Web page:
There’s been plenty of buzz about iBeacons and Bluetooth Low Energy radios — they’re supposed to do wonders for in-venue positioning, and plenty of companies have already expressed interest in deploying them in the field. But what is it like to actually stroll through a beacon-laden area? Curiously enough, Major League Baseball took on that challenge and recently decided to show off its vision of a Bluetooth-enabled ballpark at Citi Field in Queens, NY.
“What we’re moving toward is building a platform for any team to put their own custom Bluetooth beacons in their parks,” said MLB Mobile Product Dev SVP Chad Evans as he clutched his iPhone outside the venue.
Let’s be clear about something first: Very little about MLB’s big Bluetooth push is final at this point. It almost seemed that, with this experiment, MLB’s tech team was thinking out loud. A handsomely revamped version of the MLB At Bat app is perhaps the furthest along. Evans says the design language of the app, which now features a seemingly Googlean stream of cards that display your ticket barcode and seat locations (among other things) is near final and will roll out to consumers in the coming months. The visual polish of the software was balanced by the unfinished nature of the hardware that made all those whiz-bang features possible. At this stage it’s all prototype gear, small boards lashed together and housed in milky-white plastic cases to protect them from the elements.
With all that said, MLB’s little experiment shows plenty of promise. Walking across the threshold into the park proper prompted a notification on Evans’ demo iPhone welcoming us to the venue. Stopping in front of the old Shea Stadium Home Run Apple and holding that same phone to a demo stanchion kicked off a video that described the Mets’ home for 44 years. Once we passed into the park’s rotunda and paused in front of the escalator, the app recognized us as a first-time visitor and offered us $2 off a Nathan’s hot dog. Eventually, Evans said, the app and those Bluetooth beacons will be able to direct users to the closest route to their seats.
One has to wonder how much further MLB could take this concept. If you could track app users as they bounded from location to location in a ballpark, you could probably develop a pretty granular profile to help target for ads or other engagement opportunities. Repeat visitor to the Mets Team Store? You could get pushed a loyalty discount. Were you spotted making more than a few trips to the bathroom? Maybe you shouldn’t be pushed any more drink specials. Granted, the second example is pretty extreme, but Evans didn’t completely rule out the possibility of more fine-grained location sniffing… if the organization can figure out how to accomplish that sort of thing without creeping out the fans.
How far could MLB take the concept?
Once you start seeing what MLB (and plenty of other organizations like it) can do with iBeacons, it makes sense why Bluetooth Low Energy is suddenly so in vogue. The level of targeting and reach that a smartly assembled array of Bluetooth beacons provides could profoundly change how companies try to interact with us for better or worse. It certainly doesn’t hurt that support for Bluetooth LE is something both Apple and Google have committed to either — iDevices as old as the 4S can take advantage of these features if they’re running iOS 7, and Google confirmed that Bluetooth LE support would be one of the main additions to Android 4.3. That means a huge swath of the devices out there and in the pipeline will be ready to, well, play ball with this newfangled approach to interaction.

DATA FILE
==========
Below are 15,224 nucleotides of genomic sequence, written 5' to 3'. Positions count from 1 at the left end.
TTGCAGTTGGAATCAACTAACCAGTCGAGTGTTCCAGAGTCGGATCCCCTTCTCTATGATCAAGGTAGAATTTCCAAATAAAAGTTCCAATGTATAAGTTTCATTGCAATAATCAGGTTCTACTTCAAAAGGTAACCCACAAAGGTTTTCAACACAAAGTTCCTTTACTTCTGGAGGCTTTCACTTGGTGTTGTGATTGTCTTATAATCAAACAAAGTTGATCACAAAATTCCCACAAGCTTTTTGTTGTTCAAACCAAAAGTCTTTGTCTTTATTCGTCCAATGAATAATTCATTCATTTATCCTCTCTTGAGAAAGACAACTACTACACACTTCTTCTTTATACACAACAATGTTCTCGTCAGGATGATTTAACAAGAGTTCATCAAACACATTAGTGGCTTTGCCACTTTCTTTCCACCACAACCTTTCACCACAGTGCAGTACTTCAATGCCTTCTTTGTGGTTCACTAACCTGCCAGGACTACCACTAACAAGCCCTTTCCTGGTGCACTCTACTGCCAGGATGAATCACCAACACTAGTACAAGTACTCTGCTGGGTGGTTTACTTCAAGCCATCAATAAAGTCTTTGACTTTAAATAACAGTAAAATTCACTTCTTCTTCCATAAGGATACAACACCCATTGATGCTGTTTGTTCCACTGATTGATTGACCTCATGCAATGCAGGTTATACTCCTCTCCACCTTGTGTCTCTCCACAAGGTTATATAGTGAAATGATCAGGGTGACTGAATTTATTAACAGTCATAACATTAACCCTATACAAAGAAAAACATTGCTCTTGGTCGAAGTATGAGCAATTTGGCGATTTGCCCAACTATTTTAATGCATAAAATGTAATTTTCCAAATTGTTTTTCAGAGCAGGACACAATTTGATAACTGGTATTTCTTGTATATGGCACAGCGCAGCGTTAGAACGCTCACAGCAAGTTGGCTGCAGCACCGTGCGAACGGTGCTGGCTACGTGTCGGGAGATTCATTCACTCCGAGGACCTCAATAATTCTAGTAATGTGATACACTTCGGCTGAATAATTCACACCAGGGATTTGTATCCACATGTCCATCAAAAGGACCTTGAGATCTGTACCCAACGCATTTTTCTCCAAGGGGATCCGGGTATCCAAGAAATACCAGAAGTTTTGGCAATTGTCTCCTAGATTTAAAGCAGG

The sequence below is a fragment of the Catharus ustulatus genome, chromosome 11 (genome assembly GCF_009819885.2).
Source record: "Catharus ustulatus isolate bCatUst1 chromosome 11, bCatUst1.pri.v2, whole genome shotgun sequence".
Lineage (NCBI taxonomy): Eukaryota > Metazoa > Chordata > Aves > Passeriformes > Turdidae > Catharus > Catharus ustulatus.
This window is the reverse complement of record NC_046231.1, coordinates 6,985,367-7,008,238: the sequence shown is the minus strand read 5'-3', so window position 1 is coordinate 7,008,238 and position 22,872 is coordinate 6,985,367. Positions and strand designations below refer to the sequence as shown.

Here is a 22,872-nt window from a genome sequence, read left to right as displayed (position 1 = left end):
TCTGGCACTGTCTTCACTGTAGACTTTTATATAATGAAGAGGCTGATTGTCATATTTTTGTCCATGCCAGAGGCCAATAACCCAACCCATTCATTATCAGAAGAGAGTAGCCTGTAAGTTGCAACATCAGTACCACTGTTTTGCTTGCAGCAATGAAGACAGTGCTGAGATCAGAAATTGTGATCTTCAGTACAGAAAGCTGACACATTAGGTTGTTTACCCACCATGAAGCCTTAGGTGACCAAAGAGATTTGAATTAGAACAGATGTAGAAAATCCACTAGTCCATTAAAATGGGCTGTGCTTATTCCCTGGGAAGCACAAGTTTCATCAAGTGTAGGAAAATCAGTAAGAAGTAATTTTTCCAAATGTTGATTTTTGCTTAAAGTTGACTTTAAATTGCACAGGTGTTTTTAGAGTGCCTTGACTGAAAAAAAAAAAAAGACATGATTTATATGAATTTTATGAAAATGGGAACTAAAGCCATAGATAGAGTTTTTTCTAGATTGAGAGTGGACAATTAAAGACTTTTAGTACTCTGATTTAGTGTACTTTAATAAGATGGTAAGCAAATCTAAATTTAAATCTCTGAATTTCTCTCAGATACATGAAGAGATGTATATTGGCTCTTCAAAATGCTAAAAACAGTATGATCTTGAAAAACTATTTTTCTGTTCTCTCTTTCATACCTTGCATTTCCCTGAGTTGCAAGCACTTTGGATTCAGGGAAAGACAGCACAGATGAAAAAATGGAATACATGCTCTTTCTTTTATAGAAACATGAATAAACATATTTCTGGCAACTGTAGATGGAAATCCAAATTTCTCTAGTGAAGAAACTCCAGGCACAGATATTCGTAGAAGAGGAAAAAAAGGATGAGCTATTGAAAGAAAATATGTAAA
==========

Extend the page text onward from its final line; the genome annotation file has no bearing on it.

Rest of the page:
Evans admitted that MLB has explored a few other location-based content delivery systems in the past, but solutions like NFC’s stop-and-tap-and-wait approach never reached the level of ubiquity and reliability to make it worth a major rollout. Even platform-agnostic modes of interaction like scanning QR codes and AR applications apparently just weren’t elegant enough to get the job done. But with iBeacons, MLB may have finally found exactly what it’s looking for.
For now, though, the name of the game is fine-tuning. Evans noted these Bluetooth-powered experiences will start rolling out sometime in 2014, but it’ll be some time before the functionality spreads to the rest of the nation’s major league ballparks. After all, there’s a lot to consider when it comes to crafting a smart location-centric experience like the one demoed on that warm September afternoon. Part of the plan, naturally, has to encompass the sorts of content that users are given access to, but there are plenty of technical concerns to tackle, too.
Consider the issue of range, for one. MLB doesn’t want to accidentally trigger a response within the app if you’re too far away from an attraction or a point of interest. Even the materials used in the construction of the park can affect these radios’ reach, so each one has to have its power output and transmission rate tweaked so they can collectively hit the right spots. You can bet that Fenway Park — opened in 1912 and festooned with architectural holdovers from years past — is going to require a significantly different layout of Bluetooth transmitters than my native Citizens Bank Park (go Phils!).
If this sounds like a painstaking process, you’d be right, but Evans is convinced that taking the time to meticulously hone the hardware is well worth it.
“We’re baseball, we’re not a small startup,” Evans conceded. “We want to be nimble and quick and take new opportunities, but we also don’t want to roll something out that’s going to confuse fans.”
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